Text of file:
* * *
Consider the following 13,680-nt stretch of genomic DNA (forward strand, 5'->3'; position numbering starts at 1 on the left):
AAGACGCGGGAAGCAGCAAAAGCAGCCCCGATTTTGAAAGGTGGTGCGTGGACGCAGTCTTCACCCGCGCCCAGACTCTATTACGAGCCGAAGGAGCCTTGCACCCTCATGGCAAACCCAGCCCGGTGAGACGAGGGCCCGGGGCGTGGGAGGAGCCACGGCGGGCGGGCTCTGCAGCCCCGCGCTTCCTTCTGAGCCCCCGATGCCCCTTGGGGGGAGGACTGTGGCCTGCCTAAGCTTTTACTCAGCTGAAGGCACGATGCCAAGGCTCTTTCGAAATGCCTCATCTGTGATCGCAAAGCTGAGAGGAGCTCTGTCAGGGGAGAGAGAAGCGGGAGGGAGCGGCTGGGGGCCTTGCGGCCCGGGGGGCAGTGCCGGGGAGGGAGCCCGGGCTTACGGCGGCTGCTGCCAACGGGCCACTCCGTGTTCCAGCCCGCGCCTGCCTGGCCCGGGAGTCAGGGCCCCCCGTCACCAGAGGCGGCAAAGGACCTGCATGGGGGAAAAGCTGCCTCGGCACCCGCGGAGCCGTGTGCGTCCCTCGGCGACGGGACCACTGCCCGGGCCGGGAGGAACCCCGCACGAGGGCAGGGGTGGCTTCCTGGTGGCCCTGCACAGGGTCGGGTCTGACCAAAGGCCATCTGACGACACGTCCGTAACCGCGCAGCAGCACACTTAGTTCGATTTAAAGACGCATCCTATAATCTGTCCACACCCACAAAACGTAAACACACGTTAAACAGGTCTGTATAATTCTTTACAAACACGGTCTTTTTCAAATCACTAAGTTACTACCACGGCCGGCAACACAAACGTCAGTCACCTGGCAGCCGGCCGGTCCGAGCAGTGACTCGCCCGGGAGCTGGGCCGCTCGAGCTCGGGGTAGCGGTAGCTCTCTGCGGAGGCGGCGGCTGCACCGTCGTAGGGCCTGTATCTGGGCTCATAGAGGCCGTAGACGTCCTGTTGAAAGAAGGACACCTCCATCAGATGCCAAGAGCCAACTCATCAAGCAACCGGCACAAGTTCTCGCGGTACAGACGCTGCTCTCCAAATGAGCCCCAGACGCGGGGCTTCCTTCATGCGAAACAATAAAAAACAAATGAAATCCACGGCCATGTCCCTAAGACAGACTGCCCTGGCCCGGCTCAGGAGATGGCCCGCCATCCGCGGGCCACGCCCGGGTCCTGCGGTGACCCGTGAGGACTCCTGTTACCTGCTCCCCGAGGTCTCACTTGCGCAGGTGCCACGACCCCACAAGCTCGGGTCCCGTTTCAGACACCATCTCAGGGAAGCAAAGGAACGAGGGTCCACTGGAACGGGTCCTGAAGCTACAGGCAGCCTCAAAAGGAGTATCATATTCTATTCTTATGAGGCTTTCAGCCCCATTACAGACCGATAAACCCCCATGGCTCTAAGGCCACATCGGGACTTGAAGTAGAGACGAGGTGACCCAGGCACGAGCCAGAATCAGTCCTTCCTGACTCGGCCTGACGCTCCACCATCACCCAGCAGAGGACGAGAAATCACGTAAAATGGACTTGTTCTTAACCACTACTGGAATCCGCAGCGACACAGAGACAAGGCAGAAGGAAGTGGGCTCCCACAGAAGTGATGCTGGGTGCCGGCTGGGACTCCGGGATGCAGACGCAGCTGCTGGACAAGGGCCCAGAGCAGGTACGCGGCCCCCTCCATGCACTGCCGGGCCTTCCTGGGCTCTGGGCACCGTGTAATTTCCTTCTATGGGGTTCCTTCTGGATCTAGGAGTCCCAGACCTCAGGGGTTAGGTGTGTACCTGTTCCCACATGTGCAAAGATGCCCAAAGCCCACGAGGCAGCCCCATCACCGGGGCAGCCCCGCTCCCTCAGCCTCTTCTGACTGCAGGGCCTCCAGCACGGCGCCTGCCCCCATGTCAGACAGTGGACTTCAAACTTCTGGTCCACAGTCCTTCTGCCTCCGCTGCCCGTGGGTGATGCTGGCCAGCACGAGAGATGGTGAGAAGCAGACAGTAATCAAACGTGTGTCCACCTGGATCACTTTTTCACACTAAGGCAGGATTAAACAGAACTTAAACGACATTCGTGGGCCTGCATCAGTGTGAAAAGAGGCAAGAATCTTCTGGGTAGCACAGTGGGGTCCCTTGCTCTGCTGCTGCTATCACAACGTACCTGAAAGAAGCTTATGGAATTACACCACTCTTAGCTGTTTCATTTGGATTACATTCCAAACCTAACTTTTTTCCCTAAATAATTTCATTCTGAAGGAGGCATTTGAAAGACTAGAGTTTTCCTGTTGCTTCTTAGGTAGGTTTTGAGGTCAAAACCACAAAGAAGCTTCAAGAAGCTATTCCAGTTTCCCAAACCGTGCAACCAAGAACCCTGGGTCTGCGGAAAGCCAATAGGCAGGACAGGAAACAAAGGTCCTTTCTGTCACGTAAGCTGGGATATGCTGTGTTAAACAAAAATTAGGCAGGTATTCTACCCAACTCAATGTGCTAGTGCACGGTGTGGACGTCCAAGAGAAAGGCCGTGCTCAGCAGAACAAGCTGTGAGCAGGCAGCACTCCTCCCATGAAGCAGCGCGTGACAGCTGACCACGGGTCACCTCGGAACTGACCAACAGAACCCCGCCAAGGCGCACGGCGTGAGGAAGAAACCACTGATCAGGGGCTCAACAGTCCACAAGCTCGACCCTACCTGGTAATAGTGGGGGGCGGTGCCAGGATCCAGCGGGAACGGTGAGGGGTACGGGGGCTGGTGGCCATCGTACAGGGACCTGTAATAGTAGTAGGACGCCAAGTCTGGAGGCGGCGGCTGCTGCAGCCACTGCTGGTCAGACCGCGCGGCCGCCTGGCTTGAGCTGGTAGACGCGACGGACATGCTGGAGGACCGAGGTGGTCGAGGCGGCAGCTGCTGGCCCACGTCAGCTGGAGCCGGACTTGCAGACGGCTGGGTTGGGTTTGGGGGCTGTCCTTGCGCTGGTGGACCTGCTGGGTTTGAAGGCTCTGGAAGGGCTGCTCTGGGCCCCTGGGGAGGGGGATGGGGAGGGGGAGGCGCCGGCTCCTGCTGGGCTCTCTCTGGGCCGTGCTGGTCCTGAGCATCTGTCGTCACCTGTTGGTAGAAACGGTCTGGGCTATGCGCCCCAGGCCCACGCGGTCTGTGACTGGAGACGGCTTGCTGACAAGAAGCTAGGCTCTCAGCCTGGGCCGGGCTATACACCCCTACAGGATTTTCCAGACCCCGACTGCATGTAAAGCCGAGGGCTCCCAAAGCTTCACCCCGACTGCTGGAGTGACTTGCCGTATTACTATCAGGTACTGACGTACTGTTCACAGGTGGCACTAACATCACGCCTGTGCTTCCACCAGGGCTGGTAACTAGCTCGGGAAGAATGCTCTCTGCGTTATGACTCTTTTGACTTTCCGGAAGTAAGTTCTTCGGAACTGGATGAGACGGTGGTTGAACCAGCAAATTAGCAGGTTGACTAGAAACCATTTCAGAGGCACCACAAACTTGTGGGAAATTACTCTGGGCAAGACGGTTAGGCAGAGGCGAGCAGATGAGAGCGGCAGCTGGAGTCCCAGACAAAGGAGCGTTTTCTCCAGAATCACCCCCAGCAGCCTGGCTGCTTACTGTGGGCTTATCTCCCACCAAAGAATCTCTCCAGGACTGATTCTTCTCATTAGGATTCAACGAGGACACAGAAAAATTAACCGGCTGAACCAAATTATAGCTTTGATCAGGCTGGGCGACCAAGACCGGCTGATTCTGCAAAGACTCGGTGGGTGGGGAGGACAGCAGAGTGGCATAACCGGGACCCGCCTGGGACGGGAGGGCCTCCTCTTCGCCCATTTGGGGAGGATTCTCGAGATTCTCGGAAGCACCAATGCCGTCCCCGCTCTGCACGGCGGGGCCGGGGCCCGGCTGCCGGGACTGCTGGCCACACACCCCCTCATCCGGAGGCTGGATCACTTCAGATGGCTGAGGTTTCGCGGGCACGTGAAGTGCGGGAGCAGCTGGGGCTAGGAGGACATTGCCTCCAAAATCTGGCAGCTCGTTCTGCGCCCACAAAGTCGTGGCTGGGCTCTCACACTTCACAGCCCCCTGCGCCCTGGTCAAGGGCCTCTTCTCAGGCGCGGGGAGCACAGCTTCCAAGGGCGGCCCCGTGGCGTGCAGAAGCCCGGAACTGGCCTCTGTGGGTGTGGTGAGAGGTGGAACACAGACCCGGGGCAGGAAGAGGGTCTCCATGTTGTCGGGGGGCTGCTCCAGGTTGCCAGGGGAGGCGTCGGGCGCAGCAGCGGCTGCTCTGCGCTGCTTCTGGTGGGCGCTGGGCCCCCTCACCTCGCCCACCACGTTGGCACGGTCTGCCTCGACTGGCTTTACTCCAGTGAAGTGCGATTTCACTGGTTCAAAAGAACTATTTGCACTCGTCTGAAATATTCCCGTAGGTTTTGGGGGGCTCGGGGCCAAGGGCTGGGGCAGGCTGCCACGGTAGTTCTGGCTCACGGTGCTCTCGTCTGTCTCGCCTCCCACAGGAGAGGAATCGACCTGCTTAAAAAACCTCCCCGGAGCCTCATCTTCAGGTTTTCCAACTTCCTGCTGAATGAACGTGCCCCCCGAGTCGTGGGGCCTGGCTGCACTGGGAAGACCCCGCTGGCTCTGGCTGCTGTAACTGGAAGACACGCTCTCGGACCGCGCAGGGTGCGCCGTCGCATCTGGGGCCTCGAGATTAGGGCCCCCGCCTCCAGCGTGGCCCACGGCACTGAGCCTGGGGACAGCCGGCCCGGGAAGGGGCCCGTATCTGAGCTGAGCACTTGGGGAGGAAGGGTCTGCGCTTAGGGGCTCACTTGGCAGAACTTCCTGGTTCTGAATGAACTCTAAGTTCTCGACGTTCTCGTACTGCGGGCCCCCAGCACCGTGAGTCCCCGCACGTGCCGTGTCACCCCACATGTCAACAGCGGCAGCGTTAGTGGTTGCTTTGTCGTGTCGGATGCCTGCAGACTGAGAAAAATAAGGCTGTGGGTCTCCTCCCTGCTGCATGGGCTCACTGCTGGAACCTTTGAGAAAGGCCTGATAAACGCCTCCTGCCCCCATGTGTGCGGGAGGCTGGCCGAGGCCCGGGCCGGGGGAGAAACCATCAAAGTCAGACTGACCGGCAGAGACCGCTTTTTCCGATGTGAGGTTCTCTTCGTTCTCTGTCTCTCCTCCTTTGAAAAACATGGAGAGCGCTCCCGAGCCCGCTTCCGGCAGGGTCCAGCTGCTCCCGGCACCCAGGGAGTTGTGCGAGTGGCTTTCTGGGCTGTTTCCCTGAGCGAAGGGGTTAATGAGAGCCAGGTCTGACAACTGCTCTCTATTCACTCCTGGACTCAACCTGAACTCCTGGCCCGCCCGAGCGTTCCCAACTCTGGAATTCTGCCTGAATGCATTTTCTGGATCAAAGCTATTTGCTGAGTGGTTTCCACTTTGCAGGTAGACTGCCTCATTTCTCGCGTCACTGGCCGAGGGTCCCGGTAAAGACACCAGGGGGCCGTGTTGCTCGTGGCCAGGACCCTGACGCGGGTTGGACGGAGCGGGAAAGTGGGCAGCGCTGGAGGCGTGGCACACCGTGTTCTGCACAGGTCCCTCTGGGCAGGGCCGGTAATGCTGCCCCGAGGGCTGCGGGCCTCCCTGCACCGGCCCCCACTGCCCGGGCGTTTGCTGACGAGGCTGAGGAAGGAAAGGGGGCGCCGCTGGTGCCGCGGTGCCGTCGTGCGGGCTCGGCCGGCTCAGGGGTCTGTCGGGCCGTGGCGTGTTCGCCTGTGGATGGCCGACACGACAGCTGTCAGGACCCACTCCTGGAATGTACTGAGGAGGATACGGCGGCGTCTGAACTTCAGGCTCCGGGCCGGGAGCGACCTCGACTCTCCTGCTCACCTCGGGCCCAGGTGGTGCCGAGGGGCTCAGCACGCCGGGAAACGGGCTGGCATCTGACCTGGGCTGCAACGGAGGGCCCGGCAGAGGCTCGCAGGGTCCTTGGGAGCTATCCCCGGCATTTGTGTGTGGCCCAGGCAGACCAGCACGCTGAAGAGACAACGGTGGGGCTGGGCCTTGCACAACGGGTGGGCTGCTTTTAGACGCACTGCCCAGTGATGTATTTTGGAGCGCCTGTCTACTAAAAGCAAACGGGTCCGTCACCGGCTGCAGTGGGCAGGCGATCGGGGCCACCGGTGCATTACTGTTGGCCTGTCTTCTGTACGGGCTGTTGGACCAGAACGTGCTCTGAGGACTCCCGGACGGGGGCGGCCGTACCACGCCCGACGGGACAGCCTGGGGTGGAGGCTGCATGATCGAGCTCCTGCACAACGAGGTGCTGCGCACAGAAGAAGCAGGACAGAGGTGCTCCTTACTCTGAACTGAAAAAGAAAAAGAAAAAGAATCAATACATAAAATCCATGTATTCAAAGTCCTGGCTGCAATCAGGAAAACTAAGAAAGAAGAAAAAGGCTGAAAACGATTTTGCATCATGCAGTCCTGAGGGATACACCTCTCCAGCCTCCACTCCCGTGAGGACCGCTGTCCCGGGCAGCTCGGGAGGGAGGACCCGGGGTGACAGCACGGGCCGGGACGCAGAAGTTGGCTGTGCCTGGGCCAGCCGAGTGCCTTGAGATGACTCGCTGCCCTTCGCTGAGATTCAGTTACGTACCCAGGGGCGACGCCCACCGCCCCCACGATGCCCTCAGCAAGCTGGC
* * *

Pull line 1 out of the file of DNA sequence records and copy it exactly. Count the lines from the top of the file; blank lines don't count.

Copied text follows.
Consider the following 13,680-nt stretch of genomic DNA (forward strand, 5'->3'; position numbering starts at 1 on the left):